A section of pristine beach with important First Nations cultural significance will become the Islands Trust Conservancy’s 30th nature reserve.
Located on the southwest shoreline of Lhek’̱tines/ ́ Keats Island, Sandy Beach includes 3.4 hectares (8.4 acres) of coastal Douglas-fir forest and over 250 metres of beachfront. The property provides suitable habitat for threatened and endangered species including birds, such as the Northern Goshawk, Great Blue Heron, and the Olive-sided Flycatcher, and the Little Brown Myotis bat. The beach has been identified as appropriate spawning habitat for surf smelt and Pacific sand lance, two fish species that are important food sources for wild salmon.
“As a resident of Keats Island, I am thrilled by the transfer of the Sandy Beach property to the Islands Trust Conservancy. This land is treasured by islanders for its beauty and important ecological values. We are now assured that the southwest section of Keats will never face development,” said Dan Rogers, Gambier Island trustee and Keats Island resident.
The Sandy Beach Nature Reserve is a location of cultural heritage for Skw̱ xw̱ ú7mesh (Squamish) and səlilwətaʔɬ ̓ (Tsleil-Waututh) Nations and protection from land-altering activity under the management of the Islands Trust Conservancy is the first step to the preservation and protection of this location.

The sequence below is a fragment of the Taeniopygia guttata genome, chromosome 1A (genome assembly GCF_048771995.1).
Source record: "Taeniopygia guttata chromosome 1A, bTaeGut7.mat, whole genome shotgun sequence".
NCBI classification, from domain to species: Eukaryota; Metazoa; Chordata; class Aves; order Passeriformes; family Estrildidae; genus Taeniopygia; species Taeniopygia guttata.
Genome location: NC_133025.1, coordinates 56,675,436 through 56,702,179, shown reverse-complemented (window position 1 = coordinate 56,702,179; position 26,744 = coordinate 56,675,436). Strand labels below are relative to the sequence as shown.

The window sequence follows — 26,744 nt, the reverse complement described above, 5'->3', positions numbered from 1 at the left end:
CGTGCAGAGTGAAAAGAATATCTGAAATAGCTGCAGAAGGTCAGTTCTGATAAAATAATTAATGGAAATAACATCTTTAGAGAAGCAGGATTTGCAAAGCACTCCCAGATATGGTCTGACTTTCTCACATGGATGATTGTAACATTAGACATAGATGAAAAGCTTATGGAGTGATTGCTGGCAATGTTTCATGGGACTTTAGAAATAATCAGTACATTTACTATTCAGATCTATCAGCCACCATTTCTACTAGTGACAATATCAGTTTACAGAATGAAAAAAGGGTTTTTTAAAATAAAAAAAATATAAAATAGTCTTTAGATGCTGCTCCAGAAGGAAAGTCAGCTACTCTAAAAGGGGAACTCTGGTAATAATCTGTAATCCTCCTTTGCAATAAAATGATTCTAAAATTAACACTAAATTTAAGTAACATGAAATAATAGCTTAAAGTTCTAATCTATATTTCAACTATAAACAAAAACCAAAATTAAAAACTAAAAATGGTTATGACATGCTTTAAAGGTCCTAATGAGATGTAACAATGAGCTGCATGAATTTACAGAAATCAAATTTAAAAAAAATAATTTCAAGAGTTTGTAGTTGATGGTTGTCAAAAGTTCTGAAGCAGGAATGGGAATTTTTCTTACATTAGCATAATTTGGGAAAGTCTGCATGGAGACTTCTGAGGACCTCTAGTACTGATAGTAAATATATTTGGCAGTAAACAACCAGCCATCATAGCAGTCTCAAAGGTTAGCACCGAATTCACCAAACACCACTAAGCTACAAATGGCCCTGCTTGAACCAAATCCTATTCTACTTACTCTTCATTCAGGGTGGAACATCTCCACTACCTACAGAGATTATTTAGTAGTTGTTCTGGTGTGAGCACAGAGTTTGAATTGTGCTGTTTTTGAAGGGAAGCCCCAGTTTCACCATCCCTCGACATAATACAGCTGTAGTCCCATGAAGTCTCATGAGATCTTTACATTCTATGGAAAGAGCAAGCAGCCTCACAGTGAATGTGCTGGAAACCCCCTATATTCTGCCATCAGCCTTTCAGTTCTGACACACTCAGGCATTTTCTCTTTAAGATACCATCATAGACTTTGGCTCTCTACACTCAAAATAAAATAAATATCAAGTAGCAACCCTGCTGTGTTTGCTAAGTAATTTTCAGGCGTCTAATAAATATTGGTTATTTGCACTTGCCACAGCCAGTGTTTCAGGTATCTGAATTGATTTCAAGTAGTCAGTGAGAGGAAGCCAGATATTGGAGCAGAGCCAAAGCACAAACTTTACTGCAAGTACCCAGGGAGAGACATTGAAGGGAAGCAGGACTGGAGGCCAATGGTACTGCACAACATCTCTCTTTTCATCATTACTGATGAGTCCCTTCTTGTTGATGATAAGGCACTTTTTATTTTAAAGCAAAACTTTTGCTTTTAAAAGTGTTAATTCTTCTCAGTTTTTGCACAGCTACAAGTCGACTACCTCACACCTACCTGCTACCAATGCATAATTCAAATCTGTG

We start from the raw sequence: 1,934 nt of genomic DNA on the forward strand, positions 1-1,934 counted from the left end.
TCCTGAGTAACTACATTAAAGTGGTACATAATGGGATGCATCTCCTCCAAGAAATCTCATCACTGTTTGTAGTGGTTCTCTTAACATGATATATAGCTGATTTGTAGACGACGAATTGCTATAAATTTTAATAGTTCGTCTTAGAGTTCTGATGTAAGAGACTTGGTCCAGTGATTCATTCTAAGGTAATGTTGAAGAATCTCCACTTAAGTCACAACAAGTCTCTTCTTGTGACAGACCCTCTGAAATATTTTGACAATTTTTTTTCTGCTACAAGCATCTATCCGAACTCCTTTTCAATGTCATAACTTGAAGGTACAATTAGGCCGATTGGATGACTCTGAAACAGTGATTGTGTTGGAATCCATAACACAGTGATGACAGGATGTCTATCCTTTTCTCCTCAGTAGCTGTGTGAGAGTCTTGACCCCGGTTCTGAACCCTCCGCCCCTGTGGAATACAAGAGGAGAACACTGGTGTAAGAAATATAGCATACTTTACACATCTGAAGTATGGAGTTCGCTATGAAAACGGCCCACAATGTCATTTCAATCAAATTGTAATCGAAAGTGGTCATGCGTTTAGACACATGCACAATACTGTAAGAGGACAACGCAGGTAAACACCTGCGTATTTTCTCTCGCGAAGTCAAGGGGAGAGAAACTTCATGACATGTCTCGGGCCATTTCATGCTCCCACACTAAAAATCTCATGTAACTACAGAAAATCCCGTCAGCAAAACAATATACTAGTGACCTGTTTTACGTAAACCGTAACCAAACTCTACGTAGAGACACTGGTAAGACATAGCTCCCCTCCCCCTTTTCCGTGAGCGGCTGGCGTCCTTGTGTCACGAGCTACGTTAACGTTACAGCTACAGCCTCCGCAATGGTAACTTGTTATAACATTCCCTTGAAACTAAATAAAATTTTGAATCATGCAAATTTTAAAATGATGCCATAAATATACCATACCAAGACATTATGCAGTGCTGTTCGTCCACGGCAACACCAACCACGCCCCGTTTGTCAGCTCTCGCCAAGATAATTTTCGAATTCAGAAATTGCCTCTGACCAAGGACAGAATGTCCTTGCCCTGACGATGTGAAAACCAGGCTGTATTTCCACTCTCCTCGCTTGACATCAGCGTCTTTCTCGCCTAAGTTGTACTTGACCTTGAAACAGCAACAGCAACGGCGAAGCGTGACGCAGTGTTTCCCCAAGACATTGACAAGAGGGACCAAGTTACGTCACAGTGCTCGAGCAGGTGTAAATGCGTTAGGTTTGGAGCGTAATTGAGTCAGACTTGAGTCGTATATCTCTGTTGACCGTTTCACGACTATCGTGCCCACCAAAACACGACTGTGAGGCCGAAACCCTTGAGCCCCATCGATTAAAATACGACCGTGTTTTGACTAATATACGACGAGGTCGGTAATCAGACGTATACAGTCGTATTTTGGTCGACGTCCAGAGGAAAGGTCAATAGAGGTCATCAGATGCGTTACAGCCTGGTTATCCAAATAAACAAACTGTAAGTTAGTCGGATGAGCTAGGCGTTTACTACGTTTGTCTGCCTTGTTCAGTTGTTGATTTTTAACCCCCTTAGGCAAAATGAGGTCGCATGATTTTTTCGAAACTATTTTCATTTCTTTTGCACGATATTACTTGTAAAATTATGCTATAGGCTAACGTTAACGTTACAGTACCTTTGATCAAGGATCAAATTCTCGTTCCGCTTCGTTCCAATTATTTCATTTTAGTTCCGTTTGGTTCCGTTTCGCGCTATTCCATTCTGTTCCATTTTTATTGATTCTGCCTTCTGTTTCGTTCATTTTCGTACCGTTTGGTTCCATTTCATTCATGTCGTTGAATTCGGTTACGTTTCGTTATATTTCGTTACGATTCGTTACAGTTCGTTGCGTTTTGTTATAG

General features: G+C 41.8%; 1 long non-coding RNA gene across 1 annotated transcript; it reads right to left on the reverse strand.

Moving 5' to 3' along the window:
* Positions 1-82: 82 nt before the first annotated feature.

“The Skw̱ x̱wú7mesh (Squamish) people have a long interconnected history with Lhek’̱tines (also known as Keats ́ Island). The island is laden with place names and areas of cultural significance that remind us, as Skw̱ x̱wú7mesh, who we are and how the island provided for our people since the beginning of creation. We relied on the aquatic and terrestrial resources of the island to maintain our culture and way of life,” said Syeta’xtn (Chris Lewis) a Squamish Nation spokesperson and councillor, in a release.
Lhek’̱tines/ ́ Keats Island is one of the larger islands in Átl’ḵa7tsem/Howe Sound, located offshore from the community of Gibsons on the Sunshine Coast, and is directly west of Bowen Island.
Sandy Beach was a part of “Keats Camp”, a Baptist summer youth camp operated by the Convention of Baptist Churches of British Columbia, which was founded in 1926. The land was transferred from the Convention of Baptist Churches of B.C. to Islands Trust Conservancy on December 18, 2020, as part of a rezoning and subdivision application and comes with a $12,000 contribution which has been allocated to a land management fund.
“Protecting and preserving fragile ecosystems like the Sandy Beach Nature Reserve on Lhek’̱tines/Keats Island is an important ́ legacy and has special significance for the Coast Salish Indigenous peoples, particularly the Squamish and Tsleil-Waututh First Nations, who have had deep cultural connections to this land since time immemorial. Our government is proud of the work that the Islands Trust Conservancy has accomplished over the past 30 years and we will continue to support them in their efforts to protect island habitats in B.C.’s Salish Sea,” Josie Osborne, Minister of Municipal Affairs, B.C.
The Islands Trust Conservancy manages 1,307 hectares (3,229.7 acres) of natural landscapes across the region through private landowner conservation covenants and as nature reserves.